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Extension of the Home Buyer Tax Credit for Some

By Todd Levinson Published 10/13/2009 | Real Estate

A bill that extends the $8000 home buyer tax credit into  2010 for people serving in the military, diplomatic positions and intelligence  operations may pave the way for the billís extension to the general  sector.  The Home Buyer Tax Credit is  seen by many in the White House as an important stimulus to the economy,  helping to create and maintain jobs in the coming year.

The Home Buyer Tax Credit was created to encourage  first-time home buyers to purchase their first home and is calculated as 10% of  the homeís purchase price up to $8000.  By  taking advantage of this tax credit, new home owners now have a financial  advantage that can make home ownership that much easier.  Itís like having oneís closing costs and  taxes for the year paid for with a bit left over.

According to a study made by the National Association of  Realtorsģ, 350,000 people who bought a home during the time when the Home Buyer  Tax Credit was applicable to their purchase would not have taken their first  step to home ownership if it werenít for the Credit.  As of mid-October, the window for civilian  residents of the U.S. has been effectively closed, as it is nearly impossible  to initiate a home purchase and have closing completed in the timeframe of two  weeks.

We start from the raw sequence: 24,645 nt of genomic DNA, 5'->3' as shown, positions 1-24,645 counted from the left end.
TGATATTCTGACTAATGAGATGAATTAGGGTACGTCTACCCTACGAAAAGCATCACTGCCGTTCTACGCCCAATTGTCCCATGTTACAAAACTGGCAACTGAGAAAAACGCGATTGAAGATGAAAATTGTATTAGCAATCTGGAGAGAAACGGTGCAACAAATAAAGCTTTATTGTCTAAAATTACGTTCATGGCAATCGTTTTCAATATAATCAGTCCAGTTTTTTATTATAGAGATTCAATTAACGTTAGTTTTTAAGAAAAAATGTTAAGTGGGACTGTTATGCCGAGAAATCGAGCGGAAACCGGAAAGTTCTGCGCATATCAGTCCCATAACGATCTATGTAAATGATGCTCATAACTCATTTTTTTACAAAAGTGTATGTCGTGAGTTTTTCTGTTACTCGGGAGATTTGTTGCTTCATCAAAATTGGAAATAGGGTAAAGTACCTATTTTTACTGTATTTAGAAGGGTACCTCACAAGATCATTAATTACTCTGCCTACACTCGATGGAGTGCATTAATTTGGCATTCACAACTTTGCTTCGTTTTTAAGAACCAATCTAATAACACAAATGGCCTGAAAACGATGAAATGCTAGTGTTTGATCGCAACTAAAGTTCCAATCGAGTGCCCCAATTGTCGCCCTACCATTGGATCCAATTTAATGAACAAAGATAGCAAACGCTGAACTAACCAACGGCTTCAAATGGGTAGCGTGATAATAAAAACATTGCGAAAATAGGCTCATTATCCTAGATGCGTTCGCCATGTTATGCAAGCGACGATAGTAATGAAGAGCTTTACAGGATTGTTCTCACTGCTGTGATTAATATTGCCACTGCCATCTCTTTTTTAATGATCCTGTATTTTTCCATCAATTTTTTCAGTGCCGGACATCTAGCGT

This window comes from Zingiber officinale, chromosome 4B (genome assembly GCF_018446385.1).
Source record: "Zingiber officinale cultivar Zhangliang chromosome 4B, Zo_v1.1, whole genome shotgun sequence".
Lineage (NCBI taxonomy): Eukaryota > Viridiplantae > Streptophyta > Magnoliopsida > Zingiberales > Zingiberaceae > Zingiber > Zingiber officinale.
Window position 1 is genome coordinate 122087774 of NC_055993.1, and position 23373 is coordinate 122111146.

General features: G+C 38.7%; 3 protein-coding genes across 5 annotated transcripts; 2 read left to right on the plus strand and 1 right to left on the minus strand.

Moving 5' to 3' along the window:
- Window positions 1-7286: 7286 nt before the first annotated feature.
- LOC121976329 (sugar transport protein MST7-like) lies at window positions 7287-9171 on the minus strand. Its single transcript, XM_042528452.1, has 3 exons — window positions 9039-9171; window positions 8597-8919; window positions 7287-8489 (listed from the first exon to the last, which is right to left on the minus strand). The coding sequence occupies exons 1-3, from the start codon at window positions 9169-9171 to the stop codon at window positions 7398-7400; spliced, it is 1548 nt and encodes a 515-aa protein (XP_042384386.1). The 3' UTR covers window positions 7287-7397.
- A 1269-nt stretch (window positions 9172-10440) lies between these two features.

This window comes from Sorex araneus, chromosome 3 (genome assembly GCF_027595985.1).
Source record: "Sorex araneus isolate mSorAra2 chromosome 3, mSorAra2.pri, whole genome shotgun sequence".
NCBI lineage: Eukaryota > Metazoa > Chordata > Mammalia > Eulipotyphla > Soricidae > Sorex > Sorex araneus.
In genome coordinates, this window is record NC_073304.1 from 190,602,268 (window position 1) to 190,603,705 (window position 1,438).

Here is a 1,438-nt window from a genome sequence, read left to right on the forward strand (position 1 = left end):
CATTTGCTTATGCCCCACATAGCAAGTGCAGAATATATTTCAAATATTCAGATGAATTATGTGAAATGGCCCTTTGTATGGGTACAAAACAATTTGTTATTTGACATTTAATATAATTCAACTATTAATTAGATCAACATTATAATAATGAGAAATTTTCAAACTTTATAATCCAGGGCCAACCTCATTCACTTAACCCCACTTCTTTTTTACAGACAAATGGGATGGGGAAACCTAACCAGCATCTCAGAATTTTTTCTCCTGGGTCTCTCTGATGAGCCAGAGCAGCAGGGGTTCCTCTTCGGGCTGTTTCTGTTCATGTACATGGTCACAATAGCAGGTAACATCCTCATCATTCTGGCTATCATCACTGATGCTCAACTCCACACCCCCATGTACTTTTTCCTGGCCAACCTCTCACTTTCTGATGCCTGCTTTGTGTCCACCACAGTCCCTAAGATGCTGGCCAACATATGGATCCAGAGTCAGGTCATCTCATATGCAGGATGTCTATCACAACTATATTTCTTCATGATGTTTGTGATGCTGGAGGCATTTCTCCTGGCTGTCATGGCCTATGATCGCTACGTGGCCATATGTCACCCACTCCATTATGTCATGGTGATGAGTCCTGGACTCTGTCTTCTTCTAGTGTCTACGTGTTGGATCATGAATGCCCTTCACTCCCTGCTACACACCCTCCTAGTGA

The extension of the Home Buyer Tax Credit to the military  and other government employees makes many hope that it will be generally  extended into 2010 so that people who were unable to take advantage of it this  year will still have an opportunity.  While  there has been no official word from the White House on whether this is going  to be the case, hopes are high that the positive attitude towards it will be  enough for it to be signed into law.

Many believe that the tax credit is an important part of combating  the recent foreclosures that have turned some areas of the nation into  wastelands of empty houses.  The more  people who invest their money into real estate, the more people there are to  take an interest in their neighborhood and create thriving communities.

With government personnel being granted a reprieve that may  enable them to buy homes once returned from active duty overseas, the Home  Buyer Tax Credit is still alive and well.   Hopefully, once the success of its extension for people serving their  country is realized, it will make sense for the government to enable its use by  non-government citizens into the New Year.

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